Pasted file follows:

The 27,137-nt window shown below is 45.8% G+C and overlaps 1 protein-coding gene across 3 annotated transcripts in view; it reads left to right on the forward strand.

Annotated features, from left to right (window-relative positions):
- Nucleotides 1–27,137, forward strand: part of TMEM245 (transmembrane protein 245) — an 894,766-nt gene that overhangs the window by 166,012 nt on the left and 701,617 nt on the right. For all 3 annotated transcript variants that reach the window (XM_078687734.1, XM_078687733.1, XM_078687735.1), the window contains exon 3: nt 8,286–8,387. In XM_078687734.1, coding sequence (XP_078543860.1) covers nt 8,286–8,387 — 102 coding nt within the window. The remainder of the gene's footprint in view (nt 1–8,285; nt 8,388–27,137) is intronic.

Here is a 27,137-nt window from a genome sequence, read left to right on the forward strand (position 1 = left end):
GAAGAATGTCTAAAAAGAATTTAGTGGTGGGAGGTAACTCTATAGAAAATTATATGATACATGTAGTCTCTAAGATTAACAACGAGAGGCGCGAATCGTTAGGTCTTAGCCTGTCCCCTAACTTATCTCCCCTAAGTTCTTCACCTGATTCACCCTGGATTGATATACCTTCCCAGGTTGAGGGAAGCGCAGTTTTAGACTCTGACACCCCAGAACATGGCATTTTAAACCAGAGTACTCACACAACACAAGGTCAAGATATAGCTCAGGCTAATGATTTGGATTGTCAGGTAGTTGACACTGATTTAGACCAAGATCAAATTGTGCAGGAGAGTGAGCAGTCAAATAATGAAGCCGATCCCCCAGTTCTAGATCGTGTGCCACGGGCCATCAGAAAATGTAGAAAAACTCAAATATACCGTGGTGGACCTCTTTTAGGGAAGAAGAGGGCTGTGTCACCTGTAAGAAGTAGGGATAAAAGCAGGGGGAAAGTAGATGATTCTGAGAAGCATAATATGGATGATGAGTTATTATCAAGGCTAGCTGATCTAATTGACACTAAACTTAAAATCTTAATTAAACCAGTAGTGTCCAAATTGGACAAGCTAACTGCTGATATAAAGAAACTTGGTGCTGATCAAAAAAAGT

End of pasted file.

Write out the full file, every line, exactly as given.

The 27,137-nt window shown below is 45.8% G+C and overlaps 1 protein-coding gene across 3 annotated transcripts in view; it reads left to right on the forward strand.

Annotated features, from left to right (window-relative positions):
- Nucleotides 1–27,137, forward strand: part of TMEM245 (transmembrane protein 245) — an 894,766-nt gene that overhangs the window by 166,012 nt on the left and 701,617 nt on the right. For all 3 annotated transcript variants that reach the window (XM_078687734.1, XM_078687733.1, XM_078687735.1), the window contains exon 3: nt 8,286–8,387. In XM_078687734.1, coding sequence (XP_078543860.1) covers nt 8,286–8,387 — 102 coding nt within the window. The remainder of the gene's footprint in view (nt 1–8,285; nt 8,388–27,137) is intronic.

Here is a 27,137-nt window from a genome sequence, read left to right on the forward strand (position 1 = left end):
GAAGAATGTCTAAAAAGAATTTAGTGGTGGGAGGTAACTCTATAGAAAATTATATGATACATGTAGTCTCTAAGATTAACAACGAGAGGCGCGAATCGTTAGGTCTTAGCCTGTCCCCTAACTTATCTCCCCTAAGTTCTTCACCTGATTCACCCTGGATTGATATACCTTCCCAGGTTGAGGGAAGCGCAGTTTTAGACTCTGACACCCCAGAACATGGCATTTTAAACCAGAGTACTCACACAACACAAGGTCAAGATATAGCTCAGGCTAATGATTTGGATTGTCAGGTAGTTGACACTGATTTAGACCAAGATCAAATTGTGCAGGAGAGTGAGCAGTCAAATAATGAAGCCGATCCCCCAGTTCTAGATCGTGTGCCACGGGCCATCAGAAAATGTAGAAAAACTCAAATATACCGTGGTGGACCTCTTTTAGGGAAGAAGAGGGCTGTGTCACCTGTAAGAAGTAGGGATAAAAGCAGGGGGAAAGTAGATGATTCTGAGAAGCATAATATGGATGATGAGTTATTATCAAGGCTAGCTGATCTAATTGACACTAAACTTAAAATCTTAATTAAACCAGTAGTGTCCAAATTGGACAAGCTAACTGCTGATATAAAGAAACTTGGTGCTGATCAAAAAAAGT